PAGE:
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									Ken Jameson’s Home Page

Kenneth P. Jameson
Professor of Economics, Department of Economics
University of Utah, 1645 Campus Center Dr., Rm. 308, Salt Lake City, Utah 84112-9300
Phone: 801-581-4578
Fax: 801-585-5649
E-Mail: Jameson@Economics.Utah.Edu
(Last Modified On January 3, 2005)
I was born in Salt Lake City, but grew up in Denver. The Great great grandparents on my
mother's side came to Denver in the 1860s. My father's relatives were ranchers in the
Steamboat Springs area, where my grandmother, Verna Bartz, was the first
Superintendent of Schools in the Craig area.
Ph.D.-University of Wisconsin-Madison, 1970: Economics
M.S.-University of Wisconsin-Madison, 1969: Economics
B.A.-Stanford University, 1964: History
High School: Regis High School, Denver
Married with two sons, both married and each with one child.
I have lived in Latin America for over five years at varying points, since I graduated from
Stanford, starting as a Peace Corps Volunteer in Huancayo, Peru. So I am fluent in
Spanish, have good reading and some understanding in Portuguese; I was formerly fluent
in German; I studied Latin and Greek.
Most Recent Marathon Time: 3 hours 19 minutes (Salt Lake Marathon, April 26, 2004--
age group winner)
Highest Mountain Climbed: Chimborazo, Ecuador (20,543 feet): August, 1995
An interesting radio program on Cotopaxi, the second highest volcano—which I also
climbed-is available at
Cotopaxi Volcano in Ecuador.
(I’ll send you a picture of this)
Dollarization and the Dollar Bloc
I had published in this area previously. There has been an upsurge of interest in the issue,
so I am extending my previous work:
The original article I wrote was “Dollar Bloc Dependency in Latin America: Beyond
Bretton Woods,” International Studies Quarterly (1990) 34, pp. 519-541

I presented new material related to this in seminars in Peru in July, 1999, and in a series
of lectures in Paraguay in May 2005. I am working on further papers related to the issue.
One paper was published in the Winter, 2001 Latin American Politics and Society .
You can see an abstract and outline at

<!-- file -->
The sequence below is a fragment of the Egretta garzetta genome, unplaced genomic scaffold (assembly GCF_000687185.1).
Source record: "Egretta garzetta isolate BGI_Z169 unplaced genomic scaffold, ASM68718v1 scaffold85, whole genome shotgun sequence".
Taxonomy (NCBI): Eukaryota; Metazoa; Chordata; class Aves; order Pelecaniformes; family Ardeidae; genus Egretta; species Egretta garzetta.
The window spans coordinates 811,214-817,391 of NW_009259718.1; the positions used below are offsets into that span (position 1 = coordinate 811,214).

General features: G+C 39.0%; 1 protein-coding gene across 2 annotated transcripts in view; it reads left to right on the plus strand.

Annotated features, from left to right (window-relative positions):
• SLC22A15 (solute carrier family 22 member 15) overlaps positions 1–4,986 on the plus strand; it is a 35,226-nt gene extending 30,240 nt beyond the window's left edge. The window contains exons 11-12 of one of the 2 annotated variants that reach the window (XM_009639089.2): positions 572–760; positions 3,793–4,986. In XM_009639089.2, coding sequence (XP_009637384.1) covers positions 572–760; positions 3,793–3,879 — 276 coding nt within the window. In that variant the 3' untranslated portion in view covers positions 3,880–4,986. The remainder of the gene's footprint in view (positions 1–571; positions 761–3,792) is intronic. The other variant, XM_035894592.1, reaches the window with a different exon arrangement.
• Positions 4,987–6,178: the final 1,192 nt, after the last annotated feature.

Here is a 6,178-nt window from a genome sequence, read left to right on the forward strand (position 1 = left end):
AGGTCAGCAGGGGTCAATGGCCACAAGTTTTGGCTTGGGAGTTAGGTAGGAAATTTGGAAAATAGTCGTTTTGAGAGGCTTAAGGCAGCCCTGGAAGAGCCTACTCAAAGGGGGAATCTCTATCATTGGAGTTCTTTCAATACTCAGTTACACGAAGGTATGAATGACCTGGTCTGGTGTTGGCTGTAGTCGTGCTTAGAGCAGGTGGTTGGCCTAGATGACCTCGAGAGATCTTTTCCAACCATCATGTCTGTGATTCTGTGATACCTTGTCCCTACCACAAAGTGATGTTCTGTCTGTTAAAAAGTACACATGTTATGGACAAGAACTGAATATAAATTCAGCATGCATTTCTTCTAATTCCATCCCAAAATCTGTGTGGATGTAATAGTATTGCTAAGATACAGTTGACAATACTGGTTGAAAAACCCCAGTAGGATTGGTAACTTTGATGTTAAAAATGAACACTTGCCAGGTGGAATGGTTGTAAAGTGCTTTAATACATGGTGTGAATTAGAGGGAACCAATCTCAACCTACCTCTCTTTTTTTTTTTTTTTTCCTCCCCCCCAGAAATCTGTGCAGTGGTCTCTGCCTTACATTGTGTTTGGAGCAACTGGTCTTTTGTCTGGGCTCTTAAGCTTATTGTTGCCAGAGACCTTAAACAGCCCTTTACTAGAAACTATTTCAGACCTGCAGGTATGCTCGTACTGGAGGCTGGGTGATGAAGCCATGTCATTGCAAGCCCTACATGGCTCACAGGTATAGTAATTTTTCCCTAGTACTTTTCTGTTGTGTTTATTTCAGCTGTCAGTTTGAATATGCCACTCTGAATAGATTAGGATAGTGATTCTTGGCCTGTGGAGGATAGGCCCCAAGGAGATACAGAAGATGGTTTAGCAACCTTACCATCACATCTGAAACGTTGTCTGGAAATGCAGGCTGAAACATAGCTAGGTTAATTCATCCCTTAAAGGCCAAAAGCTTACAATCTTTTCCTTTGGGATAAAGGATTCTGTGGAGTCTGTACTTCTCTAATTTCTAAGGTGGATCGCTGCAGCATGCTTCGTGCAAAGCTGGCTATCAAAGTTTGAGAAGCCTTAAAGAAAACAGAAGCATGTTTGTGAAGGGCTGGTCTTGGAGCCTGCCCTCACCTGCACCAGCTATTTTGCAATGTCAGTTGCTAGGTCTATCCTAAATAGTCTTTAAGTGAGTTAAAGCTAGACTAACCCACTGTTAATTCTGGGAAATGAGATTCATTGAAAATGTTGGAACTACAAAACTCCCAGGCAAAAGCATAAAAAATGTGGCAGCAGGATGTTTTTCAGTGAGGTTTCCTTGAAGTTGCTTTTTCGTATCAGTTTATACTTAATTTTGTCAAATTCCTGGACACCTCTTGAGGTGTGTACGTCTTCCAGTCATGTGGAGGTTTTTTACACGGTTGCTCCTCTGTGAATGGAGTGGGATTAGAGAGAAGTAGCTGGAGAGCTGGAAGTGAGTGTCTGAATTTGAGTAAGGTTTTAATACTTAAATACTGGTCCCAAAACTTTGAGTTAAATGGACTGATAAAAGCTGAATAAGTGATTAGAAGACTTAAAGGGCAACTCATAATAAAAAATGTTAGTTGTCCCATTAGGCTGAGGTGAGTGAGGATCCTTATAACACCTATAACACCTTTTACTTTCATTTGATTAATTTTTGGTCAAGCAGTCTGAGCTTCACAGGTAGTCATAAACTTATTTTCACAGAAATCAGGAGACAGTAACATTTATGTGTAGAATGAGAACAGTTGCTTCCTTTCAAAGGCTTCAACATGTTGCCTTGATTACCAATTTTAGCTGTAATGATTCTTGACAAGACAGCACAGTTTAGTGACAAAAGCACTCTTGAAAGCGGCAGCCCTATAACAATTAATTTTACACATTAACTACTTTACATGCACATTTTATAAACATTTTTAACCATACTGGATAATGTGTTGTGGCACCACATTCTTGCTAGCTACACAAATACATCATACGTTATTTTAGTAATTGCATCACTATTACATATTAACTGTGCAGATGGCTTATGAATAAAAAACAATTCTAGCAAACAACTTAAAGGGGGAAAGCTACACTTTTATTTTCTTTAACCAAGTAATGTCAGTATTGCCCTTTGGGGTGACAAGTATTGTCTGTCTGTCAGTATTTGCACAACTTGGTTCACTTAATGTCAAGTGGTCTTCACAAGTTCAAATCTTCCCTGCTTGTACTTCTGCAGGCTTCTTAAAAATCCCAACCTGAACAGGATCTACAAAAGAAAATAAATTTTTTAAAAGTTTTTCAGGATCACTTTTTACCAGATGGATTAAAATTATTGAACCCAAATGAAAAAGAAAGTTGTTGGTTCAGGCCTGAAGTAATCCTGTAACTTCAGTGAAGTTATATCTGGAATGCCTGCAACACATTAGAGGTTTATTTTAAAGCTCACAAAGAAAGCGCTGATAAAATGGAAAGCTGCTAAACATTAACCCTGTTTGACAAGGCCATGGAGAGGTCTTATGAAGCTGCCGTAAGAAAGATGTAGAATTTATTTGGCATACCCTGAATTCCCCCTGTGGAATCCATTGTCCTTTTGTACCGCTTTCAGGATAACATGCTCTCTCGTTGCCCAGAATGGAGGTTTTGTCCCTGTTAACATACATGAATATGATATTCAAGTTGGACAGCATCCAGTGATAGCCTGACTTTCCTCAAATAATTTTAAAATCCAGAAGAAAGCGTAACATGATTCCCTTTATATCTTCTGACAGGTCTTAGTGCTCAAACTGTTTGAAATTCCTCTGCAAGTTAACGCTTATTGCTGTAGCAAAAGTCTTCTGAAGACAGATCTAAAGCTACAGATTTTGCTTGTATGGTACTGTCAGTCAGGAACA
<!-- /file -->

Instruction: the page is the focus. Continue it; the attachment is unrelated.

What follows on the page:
Latin America And The Dollar Bloc In The 21st Century
An earlier version of this paper appeared in Economia #45(June 2000) published in
Spanish in Lima, Peru.

Another paper, “Dollarization: Wave of the Future or Flight to the Past?”appeared in the
Journal of Economic Issues (September 2003) and dealt strictly with dollarization,
focusing on the experience of Ecuador, who dollarized in 2000. An earlier version of that
paper was presented at the Latin American Studies Association meeting in Washington,
D.C. on September 7, 2001. A Spanish version was published in Economia y Humanismo
(Quito) in 2002. You can see an abstract and outline at:
Dollarization: Wave Of The Future Or Flight To The Past?

An extended "review essay" of two recent books on exchange rate regimes in Latin
America and the role of political factors in the decision appeared the Summer issue of
Latin American Politics and Society(2002): “No Solitude: Latin America’s Exchange Rae

The most recent paper, entitled “Is It Possible to De-dollarize? The Case of Ecuador”
appeared in 2004 in the International Journal of Political Economy 33(1).

In addition, another article will be published later this year or early next year in an edited
book entitled “Dollarization in Latin America: 2004 and Beyond.”

Another manuscript deals with the international monetary system, Latin America's role
during the 20th century, and the rules of the game Latin America has been forced to
follow. You can see an abstract and outline at:
The Western Hemisphere Dollar Bloc Game
I will present a paper, which is related but deals more directly with early Latin American